“There’s a lot of ugly things in this world, son. I wish I could keep ’em all away from ya. That’s never possible.”
If anyone is equipped to adequately and objectively explain the complexities of the twisted actions of people, Atticus Finch can, even in the harsh realities of the Depression-era South.
On July 7 and 9, the Michigan Theater in Ann Arbor will present a porthole back to a tough time in our history: the transcendent 1962 classic, To Kill A Mockingbird, directed by Robert Mulligan (Summer of ‘42 and Same Time, Next Year).
Over a bird’s-eye view of a sleepy little Southern town in the 1930s, a woman’s voice declares, “The day was 24 hours long, but it seemed longer. There’s no hurry, for there’s nowhere to go, and nothin’ to buy, no money to buy it with, although Maycomb, County had recently been told it had nothin’ to fear but fear itself ... That summer, I was 6 years old.”
That 6-year-old Scout (Mary Badham) and her older brother, Jem (Phillip Alford), live a Huckleberry Finn-like mischievous existence. They create excitement for themselves by sneaking around forbidden grounds and exaggerating realities — like their “bogeyman” talk about their mythicized next-door neighbor Boo Radley, who only comes out at night, eats raw squirrels and cats and drools through his yellow teeth. But Boo is the least of their worries when their lawyer-father Atticus decides to represent a local black man against white accusations of rape.
Based on Harper Lee’s semiautobiographical, Pulitzer Prize-winning novel published in 1960, the movie is part childhood adventure and part courtroom drama, and proved to be a shining paradigm of honor and virtue in the racially turbulent atmosphere of the ’60s. But there are other reasons why this film seems effectively to stick to people.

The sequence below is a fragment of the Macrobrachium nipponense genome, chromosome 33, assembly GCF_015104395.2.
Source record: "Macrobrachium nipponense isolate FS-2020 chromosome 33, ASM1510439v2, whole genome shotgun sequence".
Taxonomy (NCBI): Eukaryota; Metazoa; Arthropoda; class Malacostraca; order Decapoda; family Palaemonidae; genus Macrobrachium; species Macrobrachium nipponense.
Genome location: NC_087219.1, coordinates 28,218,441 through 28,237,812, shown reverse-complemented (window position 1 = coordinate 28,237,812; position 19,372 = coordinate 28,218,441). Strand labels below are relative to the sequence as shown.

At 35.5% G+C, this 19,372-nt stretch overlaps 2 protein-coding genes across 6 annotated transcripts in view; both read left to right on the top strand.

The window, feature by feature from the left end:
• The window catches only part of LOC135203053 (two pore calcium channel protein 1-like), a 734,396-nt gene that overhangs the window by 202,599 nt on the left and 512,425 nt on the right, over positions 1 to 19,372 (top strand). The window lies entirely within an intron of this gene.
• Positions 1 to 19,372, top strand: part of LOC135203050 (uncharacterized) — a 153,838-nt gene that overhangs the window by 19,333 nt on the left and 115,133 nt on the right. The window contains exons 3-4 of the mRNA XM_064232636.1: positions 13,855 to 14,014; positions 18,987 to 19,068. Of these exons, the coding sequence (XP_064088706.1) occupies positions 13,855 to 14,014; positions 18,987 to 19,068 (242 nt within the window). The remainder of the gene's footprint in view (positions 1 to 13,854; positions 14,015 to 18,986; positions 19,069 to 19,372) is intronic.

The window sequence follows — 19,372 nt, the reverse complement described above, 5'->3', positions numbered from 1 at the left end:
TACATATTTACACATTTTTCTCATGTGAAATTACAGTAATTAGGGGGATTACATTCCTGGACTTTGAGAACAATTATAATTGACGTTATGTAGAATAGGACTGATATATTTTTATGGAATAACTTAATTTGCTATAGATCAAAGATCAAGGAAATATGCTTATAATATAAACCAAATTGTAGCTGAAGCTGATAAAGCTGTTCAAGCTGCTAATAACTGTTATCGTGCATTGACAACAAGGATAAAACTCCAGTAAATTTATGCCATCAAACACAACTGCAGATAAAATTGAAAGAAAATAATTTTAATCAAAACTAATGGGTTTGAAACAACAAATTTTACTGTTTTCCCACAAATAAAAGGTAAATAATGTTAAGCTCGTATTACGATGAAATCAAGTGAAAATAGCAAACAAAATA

Jem and Scout don’t call for “Dad” or “Pop” — they call Atticus by his first name. It represents the mutual respect all three have for each other, an ideal parent-child relationship all of us dream of having. Atticus is cool, continually striving for objectivity in his explanations to the children — and he explains everything. He’s the perfect father inside an imperfect world, and who better to play the film’s tower of strength than Gregory Peck?
Whether he portrayed a priest, struggling to keep his Chinese parish intact in the 1944 film The Keys of the Kingdom, or a reporter posing to be Jewish in order to accurately write his story on anti-Semitism in 1947’s Gentleman’s Agreement, for most of his long career, Peck’s visage represented the face of integrity. Atticus Finch epitomized the Peck “handsome and fair-minded” persona, garnering him an Academy Award for Best Actor, alongside the film’s awards for art direction and Horton Foote’s true-to-the-book screenplay adaptation.
Peck so fit the role. And he starred in another American classic in 1962: Cape Fear, where, as in Mockingbird, he plays a lawyer whose honor and family are intricately bound to each other in a dangerous struggle. Whether against one psychotic man or a whole town blinded by bigotry, audiences looked to Peck’s stolid composure to lead them through the chaos, and he holds up to this day.
Atticus’ daughter believes him when he says, “Scout, there are some things that you’re not old enough to understand just yet.” But maybe it’s better that the kids don’t understand, because when an ugly mob of white men, hungry to lynch the black prisoner, approaches Atticus guarding the cell, it’s not muscle or gunshot that threaten the men, but a confrontation with innocence.
Against Atticus’ orders, the kids join him on his protective stoop in front of the ignorant throng and won’t leave. Scout sees a familiar face, “Hey, Mr. Cunningham!” The man turns away. In a relentless need to understand, Scout persists, “Don’t you remember me, Mr. Cunningham? You brought us some hickory nuts one early morning — remember? We had a talk.” She can’t understand why Cunningham won’t look at her and assumes she did something wrong. But Cunningham can’t stand seeing what he intends to do through her eyes.
It’s a powerful moment in which you can easily see why 9-year-old Badham earned an Academy Award nomination for Best Supporting Actress. But both Badham and Alford hold the film easily in their true-blue, strong-willed performances. Combined with Peck and the trials of a small Southern town, To Kill A Mockingbird leaves you with a much-needed belief in hope, ignited anew by the eyes of children.
Showing exclusively at the Michigan Theater (603 E. Liberty, Ann Arbor), Sunday, July 7 and Tuesday, July 9. Call 734-668-TIME.
Anita Schmaltz writes about film for Metro Times. Send comments to firstname.lastname@example.org.